Stem Cell Therapy for Rotator Cuff Tendonitis
Rotator cuff tendinitis, also known as impingement syndrome, is an inflammation of the tendons and muscles of the shoulder joint. Athletes, who need to frequently extend the arms above their heads during sports activities, are prone to develop rotator cuff tendinitis; and hence, this condition may be alternatively called swimmer’s shoulder, pitcher’s shoulder, or tennis shoulder.
Rotator cuff tendinitis can also develop from keeping the shoulder fixed in a certain position, such as sleeping on the same shoulder every night.
Symptoms of rotator cuff tendinitis include pain, swelling and stiffness around shoulder joint, pain experienced during arm movements and “clicking sound” with arm-raising motion.
Rotator cuff tendinitis is diagnosed by physical examination of the shoulder and imaging tests (e.g. X-ray, ultrasound, magnetic resonance imaging).
Rotator cuff tendinitis may heal with self-care measures, such as rest, avoidance of activities that promote pain, cold packs on the area and the use of non-steroidal anti-inflammatory drugs (e.g. ibuprofen and naproxen). Physical therapy exercises can help improve range of motion. Steroid injections at the site may be required for patients experiencing persistent painful swelling at the site.
Surgery (e.g. arthroscopy, open shoulder surgery) is essential for cases that do not respond to conservative therapies. Arthroscopy is a minimally invasive form of surgery that can remove inflamed tissues in the rotator cuff area.
Stem Cell Therapy
According to the National Center for Health Statistics, in 2003, rotator cuff injuries were responsible for over 4 million outpatient appointments. It is reported that about 13% of individuals between the ages of 50 and 59 experience rotator cuff injuries. More than 50,000 US patients every year require surgery for rotator cuff injuries. However, surgeries tend to fail in 40% of cases, resulting in weakened shoulder structures, reduced mobility and osteoarthritic changes. In this context, stem cells hold the key to healing musculoskeletal conditions through natural repair and regeneration processes.
Stem cells are primitive cells that can undergo differentiation to form different types of cells in the body, such as bone, blood, cartilage, etc. These cells are responsible for healing tissue damages by generating new healthy cells. However, with age, the body loses its ability to attract enough stem cells to the site of injury. In this regard, stem cell therapy delivers a high concentration of stem cells to the affected area to promote natural healing.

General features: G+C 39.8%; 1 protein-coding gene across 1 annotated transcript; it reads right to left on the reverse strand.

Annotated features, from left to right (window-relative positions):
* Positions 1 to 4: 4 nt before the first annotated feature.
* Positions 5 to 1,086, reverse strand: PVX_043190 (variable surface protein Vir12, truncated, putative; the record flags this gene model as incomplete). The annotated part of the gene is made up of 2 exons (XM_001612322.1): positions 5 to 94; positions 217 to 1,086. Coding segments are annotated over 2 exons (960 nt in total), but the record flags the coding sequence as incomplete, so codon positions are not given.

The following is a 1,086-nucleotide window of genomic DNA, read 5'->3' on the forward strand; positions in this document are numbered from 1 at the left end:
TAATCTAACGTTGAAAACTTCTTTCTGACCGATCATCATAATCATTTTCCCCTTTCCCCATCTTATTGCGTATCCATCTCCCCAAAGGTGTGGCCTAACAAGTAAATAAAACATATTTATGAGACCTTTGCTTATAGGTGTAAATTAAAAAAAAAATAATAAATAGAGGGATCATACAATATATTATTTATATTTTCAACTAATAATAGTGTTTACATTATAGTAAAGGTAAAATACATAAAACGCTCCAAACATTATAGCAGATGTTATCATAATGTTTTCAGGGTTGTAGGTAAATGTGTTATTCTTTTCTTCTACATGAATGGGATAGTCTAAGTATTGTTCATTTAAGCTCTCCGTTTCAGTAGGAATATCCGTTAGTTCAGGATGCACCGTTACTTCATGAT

A study by Mazzocca et al. revealed the regenerative potential of stem cell-rich bone marrow obtained from the humeral head during arthroscopic rotator cuff repair in patients. These stem cells can repair the affected tendon and muscle by regenerating into bone-tendon surfaces. Other studies have also confirmed the regenerative capacity of mesenchymal stem cells, derived from bone marrow or fat deposits.
Stem cell therapy provides a natural way of repairing musculoskeletal damages. It may be possible to avoid the side effects of steroid injections and surgery by harnessing the power of the patient’s stem cells for recovery. These treatments are well-tolerated in patients, and can lead to stronger and faster recovery.
If you or a loved one is suffering from shoulder pain, call R3 Stem Cell today. You may be a candidate for a stem cell procedure for your shoulder pain due to rotator cuff tendonitis. Options may include:
- Bone Marrow Aspirate Derived Stem Cells
- Amniotic Derived Stem Cells
- Fat Derived Stem Cells
- Platelet Rich Plasma Therapy
Call (844) GET-STEM to find an R3 Stem Cell Clinic near you!
- A. Miniaci and M. MacLeod, “Transfer of the latissimus dorsi muscle after failed repair of a massive tear of the rotator cuff. A two to five-year review,” Journal of Bone and Joint Surgery—Series A, vol. 81, no. 8, pp. 1120–1127, 1999.
- A. D. Mazzocca, M. B. R. McCarthy, D. M. Chowaniec, M. P. Cote, R. A. Arciero, and H. Drissi, “Rapid isolation of human stem cells (connective tissue progenitor cells) from the proximal humerus during arthroscopic rotator cuff surgery,” American Journal of Sports Medicine, vol. 38, no. 7, pp. 1438–1447, 2010.